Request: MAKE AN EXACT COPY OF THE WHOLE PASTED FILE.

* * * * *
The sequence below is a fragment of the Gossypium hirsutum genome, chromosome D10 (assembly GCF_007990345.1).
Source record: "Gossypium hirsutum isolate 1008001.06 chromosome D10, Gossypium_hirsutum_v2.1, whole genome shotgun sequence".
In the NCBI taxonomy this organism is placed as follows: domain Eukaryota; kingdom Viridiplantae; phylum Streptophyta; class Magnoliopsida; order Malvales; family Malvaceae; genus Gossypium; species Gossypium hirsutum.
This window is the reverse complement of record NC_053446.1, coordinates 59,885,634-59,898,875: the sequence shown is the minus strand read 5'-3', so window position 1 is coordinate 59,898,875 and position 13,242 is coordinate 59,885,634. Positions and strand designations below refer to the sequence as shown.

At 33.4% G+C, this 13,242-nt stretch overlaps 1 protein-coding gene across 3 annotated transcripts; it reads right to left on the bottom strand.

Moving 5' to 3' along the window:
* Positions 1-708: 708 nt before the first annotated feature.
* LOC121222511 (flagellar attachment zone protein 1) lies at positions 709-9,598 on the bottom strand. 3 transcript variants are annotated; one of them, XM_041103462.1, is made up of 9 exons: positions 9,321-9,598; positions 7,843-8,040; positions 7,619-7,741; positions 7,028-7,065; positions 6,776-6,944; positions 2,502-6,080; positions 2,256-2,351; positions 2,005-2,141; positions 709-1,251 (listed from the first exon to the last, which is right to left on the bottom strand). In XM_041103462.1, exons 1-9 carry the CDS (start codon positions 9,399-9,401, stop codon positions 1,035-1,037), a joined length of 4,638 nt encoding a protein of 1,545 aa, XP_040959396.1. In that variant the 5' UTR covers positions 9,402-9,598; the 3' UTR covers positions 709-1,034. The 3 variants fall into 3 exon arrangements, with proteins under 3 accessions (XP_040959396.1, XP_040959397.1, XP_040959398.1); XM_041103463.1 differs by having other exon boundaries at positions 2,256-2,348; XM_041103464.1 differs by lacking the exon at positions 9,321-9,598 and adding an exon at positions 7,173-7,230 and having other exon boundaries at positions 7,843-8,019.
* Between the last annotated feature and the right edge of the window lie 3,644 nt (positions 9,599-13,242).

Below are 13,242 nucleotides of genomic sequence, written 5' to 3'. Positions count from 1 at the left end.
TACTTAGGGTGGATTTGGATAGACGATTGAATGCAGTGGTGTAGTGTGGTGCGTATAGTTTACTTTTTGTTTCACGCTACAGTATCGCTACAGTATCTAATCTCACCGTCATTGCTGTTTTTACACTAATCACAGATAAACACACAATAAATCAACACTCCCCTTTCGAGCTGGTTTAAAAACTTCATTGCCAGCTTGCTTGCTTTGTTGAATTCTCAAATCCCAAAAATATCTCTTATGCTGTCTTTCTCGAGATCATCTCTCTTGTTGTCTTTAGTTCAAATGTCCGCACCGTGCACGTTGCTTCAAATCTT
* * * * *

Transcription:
The sequence below is a fragment of the Gossypium hirsutum genome, chromosome D10 (assembly GCF_007990345.1).
Source record: "Gossypium hirsutum isolate 1008001.06 chromosome D10, Gossypium_hirsutum_v2.1, whole genome shotgun sequence".
In the NCBI taxonomy this organism is placed as follows: domain Eukaryota; kingdom Viridiplantae; phylum Streptophyta; class Magnoliopsida; order Malvales; family Malvaceae; genus Gossypium; species Gossypium hirsutum.
This window is the reverse complement of record NC_053446.1, coordinates 59,885,634-59,898,875: the sequence shown is the minus strand read 5'-3', so window position 1 is coordinate 59,898,875 and position 13,242 is coordinate 59,885,634. Positions and strand designations below refer to the sequence as shown.

At 33.4% G+C, this 13,242-nt stretch overlaps 1 protein-coding gene across 3 annotated transcripts; it reads right to left on the bottom strand.

Moving 5' to 3' along the window:
* Positions 1-708: 708 nt before the first annotated feature.
* LOC121222511 (flagellar attachment zone protein 1) lies at positions 709-9,598 on the bottom strand. 3 transcript variants are annotated; one of them, XM_041103462.1, is made up of 9 exons: positions 9,321-9,598; positions 7,843-8,040; positions 7,619-7,741; positions 7,028-7,065; positions 6,776-6,944; positions 2,502-6,080; positions 2,256-2,351; positions 2,005-2,141; positions 709-1,251 (listed from the first exon to the last, which is right to left on the bottom strand). In XM_041103462.1, exons 1-9 carry the CDS (start codon positions 9,399-9,401, stop codon positions 1,035-1,037), a joined length of 4,638 nt encoding a protein of 1,545 aa, XP_040959396.1. In that variant the 5' UTR covers positions 9,402-9,598; the 3' UTR covers positions 709-1,034. The 3 variants fall into 3 exon arrangements, with proteins under 3 accessions (XP_040959396.1, XP_040959397.1, XP_040959398.1); XM_041103463.1 differs by having other exon boundaries at positions 2,256-2,348; XM_041103464.1 differs by lacking the exon at positions 9,321-9,598 and adding an exon at positions 7,173-7,230 and having other exon boundaries at positions 7,843-8,019.
* Between the last annotated feature and the right edge of the window lie 3,644 nt (positions 9,599-13,242).

Below are 13,242 nucleotides of genomic sequence, written 5' to 3'. Positions count from 1 at the left end.
TACTTAGGGTGGATTTGGATAGACGATTGAATGCAGTGGTGTAGTGTGGTGCGTATAGTTTACTTTTTGTTTCACGCTACAGTATCGCTACAGTATCTAATCTCACCGTCATTGCTGTTTTTACACTAATCACAGATAAACACACAATAAATCAACACTCCCCTTTCGAGCTGGTTTAAAAACTTCATTGCCAGCTTGCTTGCTTTGTTGAATTCTCAAATCCCAAAAATATCTCTTATGCTGTCTTTCTCGAGATCATCTCTCTTGTTGTCTTTAGTTCAAATGTCCGCACCGTGCACGTTGCTTCAAATCTT